Stanton Chase India’s Managing Partner Ashwini Prakash sits down with Brigade Group’s Executive Director, Nirupa Shankar, to talk about the challenges of being a second-generation entrepreneur, her pioneering work at Brigade, and her take on how the Indian real estate market has been affected by the Covid-19 pandemic. She also shares her advice to young women who are looking to rise through the ranks in the world of entrepreneurship.
Brigade Group is a leading property developer in South India. Its projects extend across major cities in the region including Bangalore, Chennai, Chikmagalur, Hyderabad, Kochi, Mangalore, and Mysore. Brigade Group has a uniquely diverse, multi-domain portfolio that spans property development, property management, hospitality, and education.
Ashwini Prakash: As a second-generation entrepreneur, did you feel clouded by the legacy of your successful father? Were there any conventional challenges you had to overcome?
Nirupa Shankar: As a second-generation entrepreneur, I have been fortunate to be given a wonderful platform to begin with. Now what I do with this platform is up to me. Eighty percent of businesses, globally, are family-run businesses. While there is an advantage for a second-generation entrepreneur to start at a much higher level as opposed to starting from the bottom of the ranks, it does come with a lot of added pressure. One is constantly compared to the first-generation founder and has to live up to the expectation of being competent enough to take the business forward. You can either mess it up or do something bigger and better.
This pressure affected me to some extent until I realized that I can never fit in my father’s shoes, because I would need an army for that. We are two different individuals and have our own strengths and weaknesses. My father is an incredible entrepreneur and a visionary. Undoubtedly, I try to emulate his leadership, but at the same time I have my own personality and strengths that I can bring to the table.
Prakash: When you took over the reins of the innovation function at Brigade Group, what was your plan? Would you like to share a few initiatives that you have taken in the capacity of your role?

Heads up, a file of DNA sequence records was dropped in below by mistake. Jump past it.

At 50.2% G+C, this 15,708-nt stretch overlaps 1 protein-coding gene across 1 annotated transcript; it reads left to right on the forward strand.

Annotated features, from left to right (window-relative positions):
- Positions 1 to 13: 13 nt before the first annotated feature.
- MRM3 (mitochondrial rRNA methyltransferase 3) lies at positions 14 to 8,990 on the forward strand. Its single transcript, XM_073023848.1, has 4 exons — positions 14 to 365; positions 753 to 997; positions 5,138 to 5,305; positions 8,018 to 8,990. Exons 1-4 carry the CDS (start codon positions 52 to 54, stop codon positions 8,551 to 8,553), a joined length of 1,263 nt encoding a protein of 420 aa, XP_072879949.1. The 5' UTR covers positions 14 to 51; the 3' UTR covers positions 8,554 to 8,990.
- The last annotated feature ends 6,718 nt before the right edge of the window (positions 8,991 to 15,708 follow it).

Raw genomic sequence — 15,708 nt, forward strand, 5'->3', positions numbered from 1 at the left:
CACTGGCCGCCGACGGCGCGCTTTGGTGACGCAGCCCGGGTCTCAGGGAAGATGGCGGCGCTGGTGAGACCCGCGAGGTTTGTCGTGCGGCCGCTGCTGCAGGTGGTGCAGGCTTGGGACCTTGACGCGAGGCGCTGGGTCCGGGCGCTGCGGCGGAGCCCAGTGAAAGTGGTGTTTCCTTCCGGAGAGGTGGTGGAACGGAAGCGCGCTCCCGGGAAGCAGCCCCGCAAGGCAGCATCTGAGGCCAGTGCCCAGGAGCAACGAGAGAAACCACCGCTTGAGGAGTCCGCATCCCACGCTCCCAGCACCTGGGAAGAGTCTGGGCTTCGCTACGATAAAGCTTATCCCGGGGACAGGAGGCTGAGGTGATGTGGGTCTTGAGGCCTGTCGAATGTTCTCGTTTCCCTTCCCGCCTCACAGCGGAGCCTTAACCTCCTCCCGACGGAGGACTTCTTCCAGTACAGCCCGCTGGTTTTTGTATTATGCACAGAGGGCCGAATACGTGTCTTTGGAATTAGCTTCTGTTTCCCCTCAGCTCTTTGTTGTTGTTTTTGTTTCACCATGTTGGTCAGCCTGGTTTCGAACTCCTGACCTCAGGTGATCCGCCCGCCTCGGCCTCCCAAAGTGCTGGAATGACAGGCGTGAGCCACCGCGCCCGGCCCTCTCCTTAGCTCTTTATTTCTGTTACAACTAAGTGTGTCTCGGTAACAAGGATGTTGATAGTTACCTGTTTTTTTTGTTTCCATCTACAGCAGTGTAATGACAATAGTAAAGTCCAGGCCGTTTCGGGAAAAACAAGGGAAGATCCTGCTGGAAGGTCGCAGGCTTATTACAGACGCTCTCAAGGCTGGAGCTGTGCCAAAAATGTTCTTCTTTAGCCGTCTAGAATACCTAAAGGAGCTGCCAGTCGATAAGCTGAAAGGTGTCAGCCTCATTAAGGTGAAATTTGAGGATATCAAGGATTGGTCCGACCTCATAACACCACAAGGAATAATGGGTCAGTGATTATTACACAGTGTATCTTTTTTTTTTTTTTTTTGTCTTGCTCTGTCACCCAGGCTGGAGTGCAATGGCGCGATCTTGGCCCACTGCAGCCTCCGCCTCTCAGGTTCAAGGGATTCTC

Shankar: I have been with the company for 12+ years and I set up the Brigade Real Estate Accelerator Program (REAP) to look into innovation and technology in the real estate sector. The idea came across during a brainstorming session where we were talking about scalability, e.g. how does the organization scale exponentially? How does the organization stay ahead of the curve? How does an organization maintain an edge over its competitors? I realized that technology was the answer to all three questions. If we just keep on doing what we have been always doing, then the growth will be at a nominal rate. We have been witnessing the technological disruption happening in various industries like EdTech, FinTech, HealthTech, and I feel that real estate is next. The real estate proptech space is at a more nascent stage compared to fintech but the disruption is waiting to happen. I got on this journey of looking at the disruption in real estate five years ago, and our team at Brigade REAP mentored about 50 startups over the past five years. Out of the 50 startups, 23-30% are in the environmental, social, and governance (ESG) space, which focuses on sustainability in the real estate sector. A lot of MNCs who take our office spaces are interested in our green and sustainable technologies. They check for criteria like is the building LEED-certified (Leadership in Energy and Environmental Design), what are the operating efficiencies we can create in our building by using sustainable initiatives such as water management, energy management, sewage treatment plant management, reduction in energy consumption, etc. There is a solution within Brigade REAP where we created a sewage treatment plant that doesn’t need any electricity or chemicals to maintain it. There are startups we partner with that work on bringing in more plants that emit oxygen at night to improve the air quality within an office space, a startup that looks at clean air as a service by improving the filtration services in existing heating, ventilation, and air-conditioning (HVAC) systems. Sustainability with the ESG perspective has been receiving a lot of attention and it is our focus.